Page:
Picturing literacy, education, and global development: What I'm reading

I want to put together a weekly post of links to photography, education, and global development, particularly when all three intersect. 

Developing world education is failing, it's time to open up to the private sector - Challenging article in the Guardian that is a little short on examples and evidence, but strong on message. Long story short, I don't think we have enough evidence on private sector approaches to schooling in a development context. Education is an ideological battleground, but it is also an empirical and research-based one. 

At What Point Does A Fundraising Ad Go Too Far? - Following on from the #DexPix chat a while ago, NPR Goats & Soda suggests that poverty porn is back. However, I think it never really left, and has largely changed its form. 

Syrian army photographer describes torture and murder in Assad’s prisons - From the Guardian. "The photographer, identified only by his codename Caesar, is now a refugee in Europe and fears he will be 'eliminated' for the most damaging exposure of Syrian state violence since the uprising began in 2011, according to a book by the French journalist Garance le Caisne".

Humans of Syria - I really like this series from IRIN that doesn't position refugees as hapless migrants, but as people, who are educated, professional, and ambitious. It is a very good example of using photography and stories to change perspectives and narratives.

London-centric - A fascinating look from above of London from the BBC.

The photograph of a dead Eritrean boy that failed to cause action

On 20 April 2015, a boat carrying nearly 100 refugees ran aground near the island of Rhodes. The photographer Argiris Mantikos produced an image of a female survivor being helped by a Rhodesian man. It was labelled "the image that defined a week of tragedy". Antonis Deligiorgis is a Greek soldier, and on that day, was responsible for saving 20 refugees from the sea. He was awarded the Cross of Excellency in a ceremony at Athens by the Defence Minister. That same weekend, an estimated 700 refugees were feared dead, as another boat capsized south of the Italian coast. David Cameron described it as "a very dark day for Europe" and held people smugglers responsible.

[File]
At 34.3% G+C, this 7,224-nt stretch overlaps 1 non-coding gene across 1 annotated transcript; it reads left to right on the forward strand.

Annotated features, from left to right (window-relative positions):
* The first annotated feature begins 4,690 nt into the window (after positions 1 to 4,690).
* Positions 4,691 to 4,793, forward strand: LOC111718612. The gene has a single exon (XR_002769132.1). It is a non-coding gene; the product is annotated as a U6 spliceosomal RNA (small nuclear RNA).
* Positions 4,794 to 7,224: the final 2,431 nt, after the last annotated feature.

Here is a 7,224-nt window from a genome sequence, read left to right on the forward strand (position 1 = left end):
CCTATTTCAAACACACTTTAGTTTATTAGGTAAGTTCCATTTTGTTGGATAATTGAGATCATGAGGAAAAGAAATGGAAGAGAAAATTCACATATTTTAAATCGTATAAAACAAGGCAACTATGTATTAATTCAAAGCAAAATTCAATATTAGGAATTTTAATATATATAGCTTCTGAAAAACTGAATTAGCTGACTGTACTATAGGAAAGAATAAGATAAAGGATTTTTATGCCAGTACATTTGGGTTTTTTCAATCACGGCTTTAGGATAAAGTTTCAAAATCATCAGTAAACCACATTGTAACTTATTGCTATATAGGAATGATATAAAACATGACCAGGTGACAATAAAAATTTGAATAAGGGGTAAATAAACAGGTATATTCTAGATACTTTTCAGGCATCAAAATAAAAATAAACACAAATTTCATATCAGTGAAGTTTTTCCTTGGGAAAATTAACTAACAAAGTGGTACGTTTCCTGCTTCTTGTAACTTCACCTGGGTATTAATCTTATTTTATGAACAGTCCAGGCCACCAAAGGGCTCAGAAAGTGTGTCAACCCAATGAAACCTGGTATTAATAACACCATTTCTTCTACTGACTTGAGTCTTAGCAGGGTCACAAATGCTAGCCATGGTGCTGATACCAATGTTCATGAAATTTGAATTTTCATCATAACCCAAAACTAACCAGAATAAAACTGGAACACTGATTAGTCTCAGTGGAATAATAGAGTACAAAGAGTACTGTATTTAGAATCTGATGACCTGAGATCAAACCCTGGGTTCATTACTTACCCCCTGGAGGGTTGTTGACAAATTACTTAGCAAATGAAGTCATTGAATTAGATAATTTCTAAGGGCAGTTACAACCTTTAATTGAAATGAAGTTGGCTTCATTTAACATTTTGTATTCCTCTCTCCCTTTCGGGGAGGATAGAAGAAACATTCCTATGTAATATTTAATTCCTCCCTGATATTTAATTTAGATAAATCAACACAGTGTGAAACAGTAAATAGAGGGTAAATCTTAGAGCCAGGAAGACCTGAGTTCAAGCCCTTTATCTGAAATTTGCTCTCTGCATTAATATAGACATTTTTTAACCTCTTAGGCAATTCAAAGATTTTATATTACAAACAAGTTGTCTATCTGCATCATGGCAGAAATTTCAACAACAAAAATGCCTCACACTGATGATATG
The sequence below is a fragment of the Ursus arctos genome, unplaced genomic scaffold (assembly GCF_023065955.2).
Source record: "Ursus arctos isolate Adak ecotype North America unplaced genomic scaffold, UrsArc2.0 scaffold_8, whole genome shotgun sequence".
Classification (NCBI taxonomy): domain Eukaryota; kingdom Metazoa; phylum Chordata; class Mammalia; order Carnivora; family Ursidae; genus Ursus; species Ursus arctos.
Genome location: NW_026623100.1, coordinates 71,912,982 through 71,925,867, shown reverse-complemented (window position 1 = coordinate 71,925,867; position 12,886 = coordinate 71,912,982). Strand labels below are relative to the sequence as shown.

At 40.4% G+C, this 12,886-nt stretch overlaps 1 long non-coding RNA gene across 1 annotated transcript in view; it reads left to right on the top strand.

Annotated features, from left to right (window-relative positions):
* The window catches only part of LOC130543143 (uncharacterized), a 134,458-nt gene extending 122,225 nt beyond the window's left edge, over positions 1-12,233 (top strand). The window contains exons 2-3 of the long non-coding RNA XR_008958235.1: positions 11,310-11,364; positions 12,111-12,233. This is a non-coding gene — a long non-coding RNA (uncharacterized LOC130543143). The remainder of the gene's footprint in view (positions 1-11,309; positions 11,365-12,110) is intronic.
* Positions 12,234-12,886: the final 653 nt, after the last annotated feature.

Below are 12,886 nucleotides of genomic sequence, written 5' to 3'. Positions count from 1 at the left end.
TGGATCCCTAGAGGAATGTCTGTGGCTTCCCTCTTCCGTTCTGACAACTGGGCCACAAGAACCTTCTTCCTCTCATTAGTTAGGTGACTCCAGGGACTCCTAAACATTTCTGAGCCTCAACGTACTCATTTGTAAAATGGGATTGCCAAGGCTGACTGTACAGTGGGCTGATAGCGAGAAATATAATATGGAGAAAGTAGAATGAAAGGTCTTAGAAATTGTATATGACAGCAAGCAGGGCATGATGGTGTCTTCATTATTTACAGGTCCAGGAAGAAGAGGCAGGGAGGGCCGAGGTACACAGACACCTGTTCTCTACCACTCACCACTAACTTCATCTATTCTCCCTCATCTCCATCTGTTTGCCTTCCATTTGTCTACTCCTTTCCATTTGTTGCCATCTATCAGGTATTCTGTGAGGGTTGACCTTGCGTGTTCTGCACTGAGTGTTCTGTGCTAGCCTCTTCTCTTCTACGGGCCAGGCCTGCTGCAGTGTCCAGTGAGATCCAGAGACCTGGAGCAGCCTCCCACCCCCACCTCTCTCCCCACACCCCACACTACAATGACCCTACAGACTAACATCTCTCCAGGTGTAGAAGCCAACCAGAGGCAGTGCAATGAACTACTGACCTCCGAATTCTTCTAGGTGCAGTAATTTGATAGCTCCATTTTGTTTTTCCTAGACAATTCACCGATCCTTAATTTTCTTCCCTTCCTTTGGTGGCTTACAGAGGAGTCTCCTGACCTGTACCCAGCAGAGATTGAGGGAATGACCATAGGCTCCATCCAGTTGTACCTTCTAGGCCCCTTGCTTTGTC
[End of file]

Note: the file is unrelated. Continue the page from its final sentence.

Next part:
These boats were packed with Syrians and Eritrean "migrants" travelling via Egypt and Libya. The GuardianIndependentMashable, The Atlantic, and others spoke of a "migrant crisis" in April. Five months later, another tragedy, the same sea. The image of Aylan Kurdi has galvanised public opinion, changed the discourse of migration, and perhaps even changed public policy.

This week, tens of thousands of people around major Australian cities gathered for a candle light vigil and a message: #RefugeesWelcome. European citizens from Iceland, Austria, Germany and the UK are opening up their homes and cheering the arrival of refugees at train stations. Many media outlets that were only recently using the term "migrant" to described these people and this crisis have diligently switched to "refugee". 

The image that did not define that day in April off the shoreline of Rhodes was also produced by Argiris Mantikos. Three people died that day, including a young child. Warning: this image is of a dead child. It is your choice to view it or not. It is eerily similar to that of Aylan and Turkish policeman Mehmet Ciplak. However, the unidentified man is Greek and pictured in a small boat, kneeling on the bow with a lifeless body in his arms. The child is wearing a beanie. There is no face visible. No skin except that of a single tiny, limp hand.

It is difficult to find any more information about this image. A Norwegian media outlet, NRK, ran a story that gives the names of those in the photograph. (Google translated). Elyud was 6 years old and from Eritrea. His uncle, Yonas Amanuel Issack, also lost his 37-year old sister that same day. Issack lives in on the island of Hitra in Norway. He was already living on Hitra at the time of this tragedy, where an estimated 30-40 Eritreans also reside. It was suggested that Elyud and Issack's sister were on their way to join him.

Human Rights Watch described Eritrea's human rights as "dismal" and the country as lacking a functioning legislature, independent press, and civil society since 2001. In July, the organisation identified the majority of people arriving in Europe to be from Syria, Afghanistan, Somalia, Eritrea, and Iraq. Five countries of severe repression, violent conflict, and human rights abuses. 

Few media outlets ran the image of Elyud. Most appear to have run with the image of a shirt-less and soaked Deligiorgis and the unnamed Eritrean woman. There were some waves across social media, with a number of Twitter users sharing the image of Elyud. (Again, warning). But, a name was never attached. "Child" and "mirgrant" were the descriptors. No gender. No nationality. Elyud's story was never told except on NRK's website. It is an incomplete narrative, an example of the inequality of narratives. The world was not ready for Elyud; to make him the defining image of a crisis that has no end in sight.